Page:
He knew he wanted to change, but change only began when he mustered the courage to revoke his prison gang status, fully aware of the punishment to follow.
Wisper credits supernatural intervention in the events that actually occurred once he lost his status. By the code, he should have died in prison—killed by his own cellmate to protect the rest of the gang. But his life was spared. By the law, he should have been rejected for parole. Involvement with prison gangs was deemed a greater offense than the crime that sentenced him in the first place. But the inmates who would have reported him had been removed from the yard weeks before his arrival.
By the time Wisper came home in 2013, nearly 24 years had passed. His former collaborator, Bizr, had written “FREE WISPER TOUR” on every art piece until Bizr’s passing in 2013, eight months before Wisper’s release. Of the friends who had kept in touch with him, Mesngr was the only one still in San Jose, doing art shows. As he slowly readjusted to life back in society, Wisper decided his goal was to “get my art out, make some money, provide for myself and my family.”
Wisper began looking for opportunities, at times initiating them by reaching out to connections and bringing plywood for the artists to live paint on. As he formed the groundwork to revitalize Together We Create, he also accepted opportunities to speak at high schools and colleges. There were youth who wanted to learn graffiti, and Wisper saw the chance to share about his mistakes so they could make better decisions.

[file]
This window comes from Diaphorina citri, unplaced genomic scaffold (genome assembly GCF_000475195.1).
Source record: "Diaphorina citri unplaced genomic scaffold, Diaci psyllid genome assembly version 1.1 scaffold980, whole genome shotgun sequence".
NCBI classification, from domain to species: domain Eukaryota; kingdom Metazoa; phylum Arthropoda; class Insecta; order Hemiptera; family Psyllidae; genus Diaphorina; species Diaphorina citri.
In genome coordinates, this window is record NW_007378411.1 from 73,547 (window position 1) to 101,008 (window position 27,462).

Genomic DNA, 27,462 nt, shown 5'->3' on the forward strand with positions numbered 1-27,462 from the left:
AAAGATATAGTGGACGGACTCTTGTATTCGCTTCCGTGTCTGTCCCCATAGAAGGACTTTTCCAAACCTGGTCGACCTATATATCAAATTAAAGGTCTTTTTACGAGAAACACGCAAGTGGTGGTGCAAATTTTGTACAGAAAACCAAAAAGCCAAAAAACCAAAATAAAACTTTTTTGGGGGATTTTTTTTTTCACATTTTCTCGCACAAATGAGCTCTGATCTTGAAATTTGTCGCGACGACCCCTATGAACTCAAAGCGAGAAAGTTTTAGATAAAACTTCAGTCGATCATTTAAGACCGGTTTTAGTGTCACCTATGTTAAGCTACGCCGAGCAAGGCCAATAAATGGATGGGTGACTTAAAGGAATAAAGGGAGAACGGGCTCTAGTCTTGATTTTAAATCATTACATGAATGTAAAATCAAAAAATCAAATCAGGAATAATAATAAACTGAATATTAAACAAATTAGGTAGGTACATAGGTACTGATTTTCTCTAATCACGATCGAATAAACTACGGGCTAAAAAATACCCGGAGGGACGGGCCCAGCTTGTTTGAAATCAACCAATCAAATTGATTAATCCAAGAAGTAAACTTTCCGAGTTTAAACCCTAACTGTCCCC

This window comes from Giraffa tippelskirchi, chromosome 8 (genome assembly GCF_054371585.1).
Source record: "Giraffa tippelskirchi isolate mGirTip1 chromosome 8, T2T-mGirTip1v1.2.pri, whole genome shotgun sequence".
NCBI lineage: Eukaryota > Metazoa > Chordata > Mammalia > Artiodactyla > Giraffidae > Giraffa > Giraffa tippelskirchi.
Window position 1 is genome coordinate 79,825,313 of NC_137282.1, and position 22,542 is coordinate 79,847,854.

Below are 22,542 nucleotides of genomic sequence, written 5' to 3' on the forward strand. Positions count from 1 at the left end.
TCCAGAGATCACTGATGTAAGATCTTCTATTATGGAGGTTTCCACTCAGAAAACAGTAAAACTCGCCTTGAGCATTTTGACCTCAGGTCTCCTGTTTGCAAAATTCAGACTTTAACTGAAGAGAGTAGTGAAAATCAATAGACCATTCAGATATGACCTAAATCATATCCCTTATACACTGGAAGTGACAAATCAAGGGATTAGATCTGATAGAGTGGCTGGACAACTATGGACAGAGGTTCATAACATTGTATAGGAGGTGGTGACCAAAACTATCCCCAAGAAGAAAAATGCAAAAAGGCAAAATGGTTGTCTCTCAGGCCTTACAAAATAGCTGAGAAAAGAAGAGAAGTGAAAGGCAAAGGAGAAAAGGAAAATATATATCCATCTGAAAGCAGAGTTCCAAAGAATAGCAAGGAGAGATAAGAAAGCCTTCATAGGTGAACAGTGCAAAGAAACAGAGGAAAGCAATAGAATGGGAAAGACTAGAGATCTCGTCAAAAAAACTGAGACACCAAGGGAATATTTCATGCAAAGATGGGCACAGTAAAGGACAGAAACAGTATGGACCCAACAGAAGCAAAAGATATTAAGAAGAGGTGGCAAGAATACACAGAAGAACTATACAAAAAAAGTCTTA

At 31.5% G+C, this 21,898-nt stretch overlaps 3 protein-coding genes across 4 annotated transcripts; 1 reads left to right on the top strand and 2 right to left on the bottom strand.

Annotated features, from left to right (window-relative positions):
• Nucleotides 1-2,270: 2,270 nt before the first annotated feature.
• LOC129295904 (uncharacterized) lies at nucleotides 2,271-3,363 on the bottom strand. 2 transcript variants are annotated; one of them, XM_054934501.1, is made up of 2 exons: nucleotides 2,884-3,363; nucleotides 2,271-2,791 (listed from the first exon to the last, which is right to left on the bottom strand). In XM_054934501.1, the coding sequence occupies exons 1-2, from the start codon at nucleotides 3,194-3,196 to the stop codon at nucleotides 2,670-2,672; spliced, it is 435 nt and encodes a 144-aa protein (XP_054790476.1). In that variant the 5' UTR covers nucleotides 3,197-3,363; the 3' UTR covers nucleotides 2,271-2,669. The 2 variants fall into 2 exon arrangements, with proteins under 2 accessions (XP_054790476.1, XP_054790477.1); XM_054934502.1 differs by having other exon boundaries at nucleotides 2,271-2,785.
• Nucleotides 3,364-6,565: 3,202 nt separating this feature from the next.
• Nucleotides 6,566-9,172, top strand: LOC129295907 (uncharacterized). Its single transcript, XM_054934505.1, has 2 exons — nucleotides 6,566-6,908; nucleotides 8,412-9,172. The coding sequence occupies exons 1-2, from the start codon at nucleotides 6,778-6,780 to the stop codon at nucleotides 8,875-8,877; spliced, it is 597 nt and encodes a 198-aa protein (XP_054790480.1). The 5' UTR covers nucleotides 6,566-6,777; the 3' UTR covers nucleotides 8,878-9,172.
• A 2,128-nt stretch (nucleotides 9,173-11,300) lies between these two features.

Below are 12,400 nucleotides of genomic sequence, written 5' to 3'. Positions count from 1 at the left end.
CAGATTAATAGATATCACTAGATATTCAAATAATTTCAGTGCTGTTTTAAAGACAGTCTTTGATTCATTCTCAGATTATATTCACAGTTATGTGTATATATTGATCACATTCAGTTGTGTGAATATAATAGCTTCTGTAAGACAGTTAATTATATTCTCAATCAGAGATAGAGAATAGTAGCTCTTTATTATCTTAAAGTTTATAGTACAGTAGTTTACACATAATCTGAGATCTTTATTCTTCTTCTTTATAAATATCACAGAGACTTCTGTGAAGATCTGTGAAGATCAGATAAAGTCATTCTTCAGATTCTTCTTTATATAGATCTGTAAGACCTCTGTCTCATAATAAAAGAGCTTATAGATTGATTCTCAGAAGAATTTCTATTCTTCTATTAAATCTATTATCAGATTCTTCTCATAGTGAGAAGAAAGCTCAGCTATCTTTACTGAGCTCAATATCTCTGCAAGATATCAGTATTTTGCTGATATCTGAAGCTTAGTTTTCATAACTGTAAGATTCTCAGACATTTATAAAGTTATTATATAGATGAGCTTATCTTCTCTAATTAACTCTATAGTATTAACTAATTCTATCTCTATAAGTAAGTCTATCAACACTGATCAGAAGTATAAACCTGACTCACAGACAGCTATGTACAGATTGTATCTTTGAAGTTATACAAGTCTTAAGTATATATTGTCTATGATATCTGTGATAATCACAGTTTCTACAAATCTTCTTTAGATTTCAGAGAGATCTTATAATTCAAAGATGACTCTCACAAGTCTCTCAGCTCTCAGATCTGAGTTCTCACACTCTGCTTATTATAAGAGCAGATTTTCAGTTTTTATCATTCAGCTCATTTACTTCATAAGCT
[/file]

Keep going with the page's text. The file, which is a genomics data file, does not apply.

“That’s where I developed a curriculum of teaching peace,” he explains. Acting from a place of courage is revered, but in that state, fear is still present—“you’re acting in spite of fear.” He teaches his mentees to accept responsibility for where they’re at and to apply a faith-based practice until they can believe in themselves. “If you don’t know who you are, you can’t create unique art.”
There are still threads to unravel. To this day, he fights to control the blaze of anger that slices through at injustice. Just like in his youth, he feels the pressure to stay on guard, to secure himself and his safety. “After 24 years of living like that, you don’t just come home and start expressing emotions.” But he knows himself, and he values his life. That deep sense of peace is unshakeable. Hanging around Wisper, friends might not notice how calm and collected he is until he laughs—then, they’re caught by the irreversible, unforgettable belly laugh flying out of him.
This year marks nine years since his release—nine years of using his freedom to help youth secure their self-identity. Often called on to speak and share his story, he is in the final stages of publishing three books that he hopes will aid their discernment. Wisper believes that all people hold a sense of justice, beauty, and truth—but an absence of self-identity spawns a perilous emptiness. “If you’re empty your whole life,” he says, “you don’t know what full is.”
His mission now is to inspire others to create art from a secure sense of identity, free of the pressure to fit a label or hide under a mask. “If you can learn how to operate from a place of peace while creating art,” he promises, “you can learn how to operate from a place of peace in all aspects of your life.”